Robert Durst's Attorney on Confession: We All Say Things Under Our Breath That We "Probably Didn't Mean"
Off-camera Durst can be heard talking to himself, saying: "What the hell did I do? Killed them all, of course."
Robert Durst's attorney attempted to explain what his client was thinking during the final moments of HBO's documentary series The Jinx: The Life and Deaths of Robert Durst on Sunday night when he appeared to make an off-camera murder confession.
In audio that played in the show's final moments, Durst asked to use the bathroom. He remained miked, however, and off-camera can be heard talking to himself, saying: "What the hell did I do? Killed them all, of course." The episode aired only a day after Durst was arrested in New Orleans over a first-degree murder warrant from the County of Los Angeles for the December 2000 murder of his friend Susan Berman.
Durst has been suspected of killing Berman and his wife Kathleen Durst, who disappeared in 1982. He went on trial for the 2001 murder of neighbor Morris Black, whom Durst admitted to dismembering, but claimed he killed Morris in self-defense.
On Sunday night, Durst's attorney Chip Lewis appeared on a special edition of Fox News Channel's Justice With Judge Jeanine, where he was grilled about the off-camera admission.
"My overarching thoughts are, I was a bit underwhelmed, given the lead-up and the build-up to this new development," he said.
Lewis then went on to day: "You've said things under your breath that you probably didn't mean."
When Jeanine Pirro said, "Chip, the guy admitted on television he killed three people," Lewis replied: "I mean, L.A. County has got the case. We'll address those facts in the courtroom. But generally speaking I was underwhelmed, honestly, Judge."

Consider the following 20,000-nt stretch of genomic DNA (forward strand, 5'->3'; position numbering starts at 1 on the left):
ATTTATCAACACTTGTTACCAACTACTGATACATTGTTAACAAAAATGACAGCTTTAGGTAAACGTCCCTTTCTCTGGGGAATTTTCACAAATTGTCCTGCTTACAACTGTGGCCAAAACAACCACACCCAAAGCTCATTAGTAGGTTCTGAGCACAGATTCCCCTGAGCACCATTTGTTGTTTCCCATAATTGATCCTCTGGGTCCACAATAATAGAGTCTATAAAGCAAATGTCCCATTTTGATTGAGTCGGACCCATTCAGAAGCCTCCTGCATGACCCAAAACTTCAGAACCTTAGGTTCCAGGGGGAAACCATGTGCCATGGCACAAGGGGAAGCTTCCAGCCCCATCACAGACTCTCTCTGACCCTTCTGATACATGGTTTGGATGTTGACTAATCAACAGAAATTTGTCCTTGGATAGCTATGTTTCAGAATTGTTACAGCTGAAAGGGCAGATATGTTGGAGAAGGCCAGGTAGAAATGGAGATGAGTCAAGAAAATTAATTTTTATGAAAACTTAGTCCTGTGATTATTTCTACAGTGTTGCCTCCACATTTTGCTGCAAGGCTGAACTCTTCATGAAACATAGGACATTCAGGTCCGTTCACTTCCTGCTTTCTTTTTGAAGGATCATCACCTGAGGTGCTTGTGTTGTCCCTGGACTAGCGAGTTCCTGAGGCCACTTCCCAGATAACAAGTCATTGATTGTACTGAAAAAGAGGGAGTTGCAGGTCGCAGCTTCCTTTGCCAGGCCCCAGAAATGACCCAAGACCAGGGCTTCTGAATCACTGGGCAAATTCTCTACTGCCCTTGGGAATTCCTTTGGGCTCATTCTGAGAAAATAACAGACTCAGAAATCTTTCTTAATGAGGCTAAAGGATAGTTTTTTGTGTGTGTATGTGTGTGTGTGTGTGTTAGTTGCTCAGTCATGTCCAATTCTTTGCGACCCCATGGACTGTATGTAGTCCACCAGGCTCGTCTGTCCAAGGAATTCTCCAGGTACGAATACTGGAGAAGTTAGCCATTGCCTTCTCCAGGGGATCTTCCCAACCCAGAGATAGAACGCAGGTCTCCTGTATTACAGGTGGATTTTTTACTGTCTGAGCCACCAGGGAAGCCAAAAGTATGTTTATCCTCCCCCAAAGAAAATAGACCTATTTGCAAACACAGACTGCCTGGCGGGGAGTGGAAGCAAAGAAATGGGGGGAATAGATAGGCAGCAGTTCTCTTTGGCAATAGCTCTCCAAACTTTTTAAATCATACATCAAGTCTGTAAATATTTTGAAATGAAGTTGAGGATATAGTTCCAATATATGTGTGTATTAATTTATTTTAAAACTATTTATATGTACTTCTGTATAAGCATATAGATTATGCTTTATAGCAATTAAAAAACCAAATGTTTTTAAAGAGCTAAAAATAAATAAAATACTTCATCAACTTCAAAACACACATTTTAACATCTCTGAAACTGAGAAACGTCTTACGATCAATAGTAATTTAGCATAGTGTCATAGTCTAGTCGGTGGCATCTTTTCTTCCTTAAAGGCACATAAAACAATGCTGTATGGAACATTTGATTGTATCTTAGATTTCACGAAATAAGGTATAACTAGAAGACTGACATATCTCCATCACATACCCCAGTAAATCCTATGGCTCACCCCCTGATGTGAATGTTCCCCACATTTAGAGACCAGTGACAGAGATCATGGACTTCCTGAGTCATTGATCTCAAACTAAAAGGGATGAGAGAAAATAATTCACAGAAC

He added that Durst will not fight extradition and that he and his client are "eager to get to Los Angeles, find out if there really is any new evidence other than the mutterings in a bathroom."
Pirro also welcomed a panel of experts in the investigation, including Cody Cazalas, the homicide detective who led the murder investigation in Galveston, Texas, who also reacted to the admission.
"I am not surprised because I've always felt like he was responsible for these three deaths but to hear him actually say it out loud, I was shocked," Cazalas responded.
Kathleen Durst's brother, Jim McCormack added: "I wasn't, say, as much shocked as finally vindicated for the years and years of pursuing the truth. I knew [Bob] when he was in love with Kathy. I knew him when Kathy was in love with him, how that degraded over time kind of a separate drama. But the bottom line with Bob ... it's kind of like the flight or fight syndrome. He would always fight if he knew he had a good bank account behind him. This time around he knew flight was his only option. And he was trying to get out of this country in a big way when the FBI arrested him. And I was so happy to see that happen."
Cazalas also noted that an another episode, "[Durst] says, you know, they think I killed my first wife Kathleen, they think I killed my best friend, they think I killed my neighbor. And a whole slew of others. … As far as I know, there hasn't been any speculation about a whole slew of others. … But when he said, I killed them all, is he talking about the three that we are talking about tonight, or are there even more?"
Also appearing on Pirro's show was former LAPD homicide detective Mark Fuhrman, who said that the off-camera admission was "highly incriminating" and likely won't be thrown out in court.
"I think that the statement is going to come in," he said. "I think it was an unsolicited, spontaneous statement. He is wearing a hot wire. He has been notified it’s a hot wire before. It is being recorded, and he knows it. That is specifically why he is there. I don't think it made a difference if he went into a bathroom or any other room. He knows he’s being wired. And I think the statement will come in, and I think it’s highly incriminating."